Jayadatta, aka: Jaya-datta; 4 Definition(s)

Introduction

Jayadatta means something in Buddhism, Pali, Hinduism, Sanskrit, the history of ancient India. If you want to know the exact meaning, history, etymology or English translation of this term then check out the descriptions on this page. Add your comment or reference to a book if you want to contribute to this summary article.

In Hinduism

Katha (narrative stories)

[Jayadatta in Katha glossaries]

Jayadatta (जयदत्त) is the name of a king, whose son Devadatta was secretly taken away by his mother, according to the Kathāsaritsāgara, chapter 21. Their story is told by Piṅgalikā (a Brāhman woman) to Vāsavadattā in order to demonstrate that the hearts of women are hard as adamant in daring sin, but are soft as a flower when the tremor of fear falls upon them. Vāsavadattā is the queen-wife of Udayana (king of Vatsa).

The Kathāsaritsāgara (‘ocean of streams of story’), mentioning Jayadatta, is a famous Sanskrit epic story revolving around prince Naravāhanadatta and his quest to become the emperor of the vidyādharas (celestial beings). The work is said to have been an adaptation of Guṇāḍhya’s Bṛhatkathā consisting of 100,000 verses, which in turn is part of a larger work containing 700,000 verses.

(Source): Wisdom Library: Kathāsaritsāgara
Katha book cover
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Katha (कथा, kathā) refers to narrative Sanskrit literature often inspired from epic legendry (itihasa) and poetry (mahākāvya). Some Kathas reflect socio-political instructions for the King while others remind the reader of important historical event and exploits of the Gods, Heroes and Sages.

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In Buddhism

Mahayana (major branch of Buddhism)

[Jayadatta in Mahayana glossaries]

Jayadatta (जयदत्त) is the name of the Bodhisattva of the Jayendra universe according to the Mahāprajñāpāramitāśāstra (chapter XV). Accordingly, “In the north (uttara), beyond universes as numerous as the sands of the Ganges and at the extreme limits of these universes, there is the universe called Cheng wang (Jayendra) and its Bodhisattva Tö cheng (Jayadatta)”.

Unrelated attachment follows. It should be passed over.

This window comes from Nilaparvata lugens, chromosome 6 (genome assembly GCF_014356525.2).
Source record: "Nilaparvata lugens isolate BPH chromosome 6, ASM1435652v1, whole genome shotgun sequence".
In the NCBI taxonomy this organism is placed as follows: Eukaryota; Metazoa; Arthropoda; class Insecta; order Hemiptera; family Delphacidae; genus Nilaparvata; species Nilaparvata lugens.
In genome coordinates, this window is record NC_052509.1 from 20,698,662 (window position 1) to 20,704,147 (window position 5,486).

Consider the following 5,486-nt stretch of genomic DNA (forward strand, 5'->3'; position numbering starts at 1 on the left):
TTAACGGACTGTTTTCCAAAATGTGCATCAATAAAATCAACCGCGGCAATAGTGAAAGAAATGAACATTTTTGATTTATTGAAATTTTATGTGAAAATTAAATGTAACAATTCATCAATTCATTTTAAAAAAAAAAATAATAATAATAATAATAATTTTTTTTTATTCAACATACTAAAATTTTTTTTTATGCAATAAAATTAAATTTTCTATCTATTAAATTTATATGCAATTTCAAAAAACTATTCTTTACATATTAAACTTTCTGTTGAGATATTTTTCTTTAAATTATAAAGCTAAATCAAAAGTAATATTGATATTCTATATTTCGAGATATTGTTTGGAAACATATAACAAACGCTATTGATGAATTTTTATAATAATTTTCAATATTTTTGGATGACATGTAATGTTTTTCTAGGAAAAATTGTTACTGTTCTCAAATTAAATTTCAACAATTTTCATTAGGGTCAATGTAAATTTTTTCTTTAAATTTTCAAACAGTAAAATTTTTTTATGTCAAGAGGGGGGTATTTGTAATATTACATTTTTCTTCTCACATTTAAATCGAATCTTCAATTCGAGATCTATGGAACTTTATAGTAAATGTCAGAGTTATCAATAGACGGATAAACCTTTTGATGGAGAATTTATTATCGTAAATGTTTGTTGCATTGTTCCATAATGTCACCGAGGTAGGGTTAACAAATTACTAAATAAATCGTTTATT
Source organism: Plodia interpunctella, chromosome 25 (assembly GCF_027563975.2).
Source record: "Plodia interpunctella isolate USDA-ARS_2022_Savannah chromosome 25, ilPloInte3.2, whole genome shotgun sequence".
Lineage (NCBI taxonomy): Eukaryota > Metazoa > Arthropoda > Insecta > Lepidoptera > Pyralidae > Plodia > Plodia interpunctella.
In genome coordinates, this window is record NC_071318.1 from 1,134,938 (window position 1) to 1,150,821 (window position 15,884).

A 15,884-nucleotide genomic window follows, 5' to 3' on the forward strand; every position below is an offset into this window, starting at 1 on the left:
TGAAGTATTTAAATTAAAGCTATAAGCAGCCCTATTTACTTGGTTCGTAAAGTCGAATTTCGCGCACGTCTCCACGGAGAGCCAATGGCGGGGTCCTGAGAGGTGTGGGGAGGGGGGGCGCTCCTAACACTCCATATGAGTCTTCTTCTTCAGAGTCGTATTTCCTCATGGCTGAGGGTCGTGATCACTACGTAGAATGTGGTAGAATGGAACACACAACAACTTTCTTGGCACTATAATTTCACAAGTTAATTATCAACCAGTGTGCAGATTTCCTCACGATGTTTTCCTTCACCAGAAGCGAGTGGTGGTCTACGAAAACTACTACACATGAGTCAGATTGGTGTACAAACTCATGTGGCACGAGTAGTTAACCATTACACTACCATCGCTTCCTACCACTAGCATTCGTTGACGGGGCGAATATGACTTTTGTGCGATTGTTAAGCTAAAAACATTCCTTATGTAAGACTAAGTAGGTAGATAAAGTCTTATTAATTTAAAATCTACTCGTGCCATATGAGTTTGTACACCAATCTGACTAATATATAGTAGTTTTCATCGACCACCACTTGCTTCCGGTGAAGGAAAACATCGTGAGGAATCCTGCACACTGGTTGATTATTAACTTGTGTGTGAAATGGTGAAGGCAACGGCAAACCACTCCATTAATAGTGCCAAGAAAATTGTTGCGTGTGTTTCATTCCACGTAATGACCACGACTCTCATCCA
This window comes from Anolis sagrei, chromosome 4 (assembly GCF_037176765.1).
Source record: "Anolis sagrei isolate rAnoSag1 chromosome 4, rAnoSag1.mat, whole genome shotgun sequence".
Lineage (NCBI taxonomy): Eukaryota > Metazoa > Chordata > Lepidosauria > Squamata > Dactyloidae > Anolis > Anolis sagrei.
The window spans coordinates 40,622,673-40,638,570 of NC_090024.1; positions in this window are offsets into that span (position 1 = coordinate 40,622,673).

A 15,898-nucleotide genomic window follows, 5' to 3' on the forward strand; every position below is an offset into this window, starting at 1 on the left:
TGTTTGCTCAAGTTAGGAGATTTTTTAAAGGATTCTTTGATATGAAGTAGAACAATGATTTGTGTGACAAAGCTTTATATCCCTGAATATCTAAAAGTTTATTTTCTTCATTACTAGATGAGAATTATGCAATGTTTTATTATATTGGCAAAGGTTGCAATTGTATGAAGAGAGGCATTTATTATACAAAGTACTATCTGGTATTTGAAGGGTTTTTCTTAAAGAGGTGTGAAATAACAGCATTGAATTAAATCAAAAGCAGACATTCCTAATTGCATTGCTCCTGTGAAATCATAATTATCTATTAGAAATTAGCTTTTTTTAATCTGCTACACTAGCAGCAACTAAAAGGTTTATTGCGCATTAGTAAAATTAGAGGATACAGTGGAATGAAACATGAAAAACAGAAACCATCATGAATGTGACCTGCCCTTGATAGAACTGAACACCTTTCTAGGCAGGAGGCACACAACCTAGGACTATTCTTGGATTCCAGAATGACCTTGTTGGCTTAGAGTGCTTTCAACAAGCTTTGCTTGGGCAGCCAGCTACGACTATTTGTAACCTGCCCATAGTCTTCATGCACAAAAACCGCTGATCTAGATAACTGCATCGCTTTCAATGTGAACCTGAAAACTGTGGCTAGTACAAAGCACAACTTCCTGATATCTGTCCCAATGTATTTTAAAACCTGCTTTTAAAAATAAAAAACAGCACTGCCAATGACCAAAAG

(Source): Wisdom Library: Maha Prajnaparamita Sastra
Mahayana book cover
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Mahayana (महायान, mahāyāna) is a major branch of Buddhism focusing on the path of a Bodhisattva (spiritual aspirants/ enlightened beings). Extant literature is vast and primarely composed in the Sanskrit language. There are many sūtras of which some of the earliest are the various Prajñāpāramitā sūtras.

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India history and geogprahy

[Jayadatta in India history glossaries]

Jayadatta (जयदत्त) is an example of a Vaiṣṇavite name mentioned in the Gupta inscriptions. Classification of personal names according to deities (eg., from Vaiṣṇavism) were sometimes used by more than one person and somehow seem to have been popular. The Gupta empire (r. 3rd-century CE), founded by Śrī Gupta, covered much of ancient India and embraced the Dharmic religions such as Hinduism, Buddhism and Jainism. Derivation of personal names (eg., Jayadatta) during the rule of the Guptas followed patterns such as tribes, places, rivers and mountains.